School reopening - FAQs relating to returning staff

Following the announcement that some schools in the UK will be reopening from June, we have collated various (anticipated) concerns that many schools may have when asking staff to return to the classroom. Our full FAQs addressing further concerns on this are available here.

How do I know whether staff will be able to attend on 1 June and who might have issues?

Reporting procedures, if not already done so, should be clearly communicated to all staff. The current guidance states that schools should start planning for a return, this involves communicating with staff as to their availability i.e. those who are shielding. This is covered in the initial planning framework from the Department for Education here.
Please ensure if you use this document it is the most up to date version.

What if staff refuse to return or cannot return due to childcare issues?

If the school attended by the staff member’s child/children is considered safe in line with the government guidelines and their own risk assessment, then any failure to return is a choice on the part of the employee. However, if the employee believes it is unsafe to return as the threat of catching Coronavirus is too serious, then a conversation should take place and alternatives could be recommended.

A discussion should take place with your employees as to whether work can still be carried out at home or there should be a reasonable timeframe given for staff to find alternative childcare (bearing in mind childminders are now open and working). If staff are still unable to return then parental or unpaid leave could be considered.

An employee can take time off work to look after dependents. This provision is intended for short periods of absence and there no statutory right to be paid.

What happens about those returning staff that are vulnerable?

Clinically extremely vulnerable people have been advised to shield and they will have received a letter to state this at the beginning of May. These people are advised to continue to shield and stay at home. Staff should continue to work at home. This is likely to continue post June.

Those who are clinically vulnerable (distinct from clinically extremely vulnerable) are those over 70, who are pregnant or who have certain pre-existing conditions. They are now advised to take extra care in observing social distancing and where possible should continue to work from home. However, they are no longer required to shield. If it is not possible for these members of staff to work from home then they should be assigned the safest possible on-site role which will include staying at least two metres away from others where possible. Appropriate risk assessments should be undertaken.

What happens if a member of staff lives with someone who is clinically vulnerable or clinically extremely vulnerable and doesn’t feel comfortable returning to work due to the risk to those at home? What about early years?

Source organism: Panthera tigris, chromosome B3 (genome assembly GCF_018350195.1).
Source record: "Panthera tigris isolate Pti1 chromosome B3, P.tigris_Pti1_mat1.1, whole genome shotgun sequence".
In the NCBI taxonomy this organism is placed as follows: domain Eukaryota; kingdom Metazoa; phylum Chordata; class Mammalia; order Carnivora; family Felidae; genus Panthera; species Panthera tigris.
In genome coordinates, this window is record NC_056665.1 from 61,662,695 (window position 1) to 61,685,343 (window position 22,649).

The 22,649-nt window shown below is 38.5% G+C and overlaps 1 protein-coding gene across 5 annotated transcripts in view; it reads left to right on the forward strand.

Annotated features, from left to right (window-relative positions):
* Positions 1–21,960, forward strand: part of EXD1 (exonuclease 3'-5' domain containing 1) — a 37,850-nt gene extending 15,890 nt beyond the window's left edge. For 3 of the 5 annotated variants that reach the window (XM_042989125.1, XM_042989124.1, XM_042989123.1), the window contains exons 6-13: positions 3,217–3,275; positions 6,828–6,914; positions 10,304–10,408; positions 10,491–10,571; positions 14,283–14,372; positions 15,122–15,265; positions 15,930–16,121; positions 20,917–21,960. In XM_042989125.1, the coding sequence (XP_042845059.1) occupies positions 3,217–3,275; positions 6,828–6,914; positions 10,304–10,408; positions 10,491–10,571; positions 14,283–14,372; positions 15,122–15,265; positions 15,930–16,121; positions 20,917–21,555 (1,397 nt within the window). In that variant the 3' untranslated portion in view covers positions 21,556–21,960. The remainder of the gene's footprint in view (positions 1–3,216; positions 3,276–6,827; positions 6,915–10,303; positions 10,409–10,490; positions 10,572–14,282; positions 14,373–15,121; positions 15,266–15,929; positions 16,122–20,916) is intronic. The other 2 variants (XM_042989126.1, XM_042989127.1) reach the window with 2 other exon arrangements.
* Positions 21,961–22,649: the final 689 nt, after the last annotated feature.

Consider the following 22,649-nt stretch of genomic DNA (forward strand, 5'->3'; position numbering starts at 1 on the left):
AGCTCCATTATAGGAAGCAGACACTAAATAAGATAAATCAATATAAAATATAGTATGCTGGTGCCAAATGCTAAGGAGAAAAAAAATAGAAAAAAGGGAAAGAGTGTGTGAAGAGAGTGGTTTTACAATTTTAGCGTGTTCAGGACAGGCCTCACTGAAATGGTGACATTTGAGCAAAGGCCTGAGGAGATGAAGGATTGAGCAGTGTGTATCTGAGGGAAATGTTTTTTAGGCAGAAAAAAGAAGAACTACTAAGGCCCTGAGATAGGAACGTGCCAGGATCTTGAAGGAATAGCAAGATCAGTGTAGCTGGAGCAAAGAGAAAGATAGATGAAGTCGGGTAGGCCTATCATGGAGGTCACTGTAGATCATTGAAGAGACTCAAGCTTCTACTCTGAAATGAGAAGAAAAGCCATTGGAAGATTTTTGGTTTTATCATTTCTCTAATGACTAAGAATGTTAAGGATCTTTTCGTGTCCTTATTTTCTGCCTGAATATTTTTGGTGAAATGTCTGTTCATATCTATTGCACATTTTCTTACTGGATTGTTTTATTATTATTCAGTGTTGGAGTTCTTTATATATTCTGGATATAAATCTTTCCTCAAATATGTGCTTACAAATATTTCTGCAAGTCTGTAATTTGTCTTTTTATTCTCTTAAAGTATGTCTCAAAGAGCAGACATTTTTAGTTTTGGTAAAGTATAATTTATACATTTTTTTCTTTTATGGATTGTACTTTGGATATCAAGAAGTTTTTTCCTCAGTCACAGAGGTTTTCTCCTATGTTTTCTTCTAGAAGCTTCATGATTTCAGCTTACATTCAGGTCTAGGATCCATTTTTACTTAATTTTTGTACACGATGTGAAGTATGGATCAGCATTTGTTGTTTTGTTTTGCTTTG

The DfE’s guidance states that if a member of staff lives with someone who is clinically extremely vulnerable that member of staff can return to work as long as social distancing can be adhered to.  In some settings this may not be possible, e.g. early years, so the option to work from home should be considered. If social distancing can be adhered to and it is safe for the member of staff to attend then they should be encouraged to return.

If a member of staff lives with someone who is clinically vulnerable they should attend school as normal.

Can we ask employees to provide evidence that a person they are living with is extremely clinically vulnerable?

Yes, however in line with GDPR the letter should only be seen and not copied.

What if staff don’t feel safe or are anxious about returning?

We would recommend communicating the steps that you have taken as a school to make the workplace safe including risk assessments. This may ease nerves of anxious employees. We would also encourage workplaces to involve their staff and trade unions in planning the return. However, there will be staff who are still unsure about returning.

Anxiety caused by the Coronavirus pandemic was seen prior to school closures and we would reiterate our advice previously which was that in principle, if an employee is anxious about (but not sick with) coronavirus it is arguable that they are choosing not to work. In this case, following the “ready and willing to work” principle, and an employee would not have a right to be paid. However, an employer should be mindful of the Equality Act and of those employees with disabilities which put them at a higher risk from coronavirus. ACAS guidance states that employers should offer flexible working or mutually agree that the employee should take annual leave, or unpaid leave. If an employee suffers with coronavirus-related anxiety, this may make them unfit to work and thus eligible for time off and sick pay

The law and practice referred to in this article or webinar has been paraphrased or summarised. It might not be up-to-date with changes in the law and we do not guarantee the accuracy of any information provided at the time of reading. It should not be construed or relied upon as legal advice in relation to a specific set of circumstances.

The Legal 500 - The Clients Guide to Law Firms

UK Chambers logo

Best Companies - One to watch logo

Cyber Essentials Certification Logo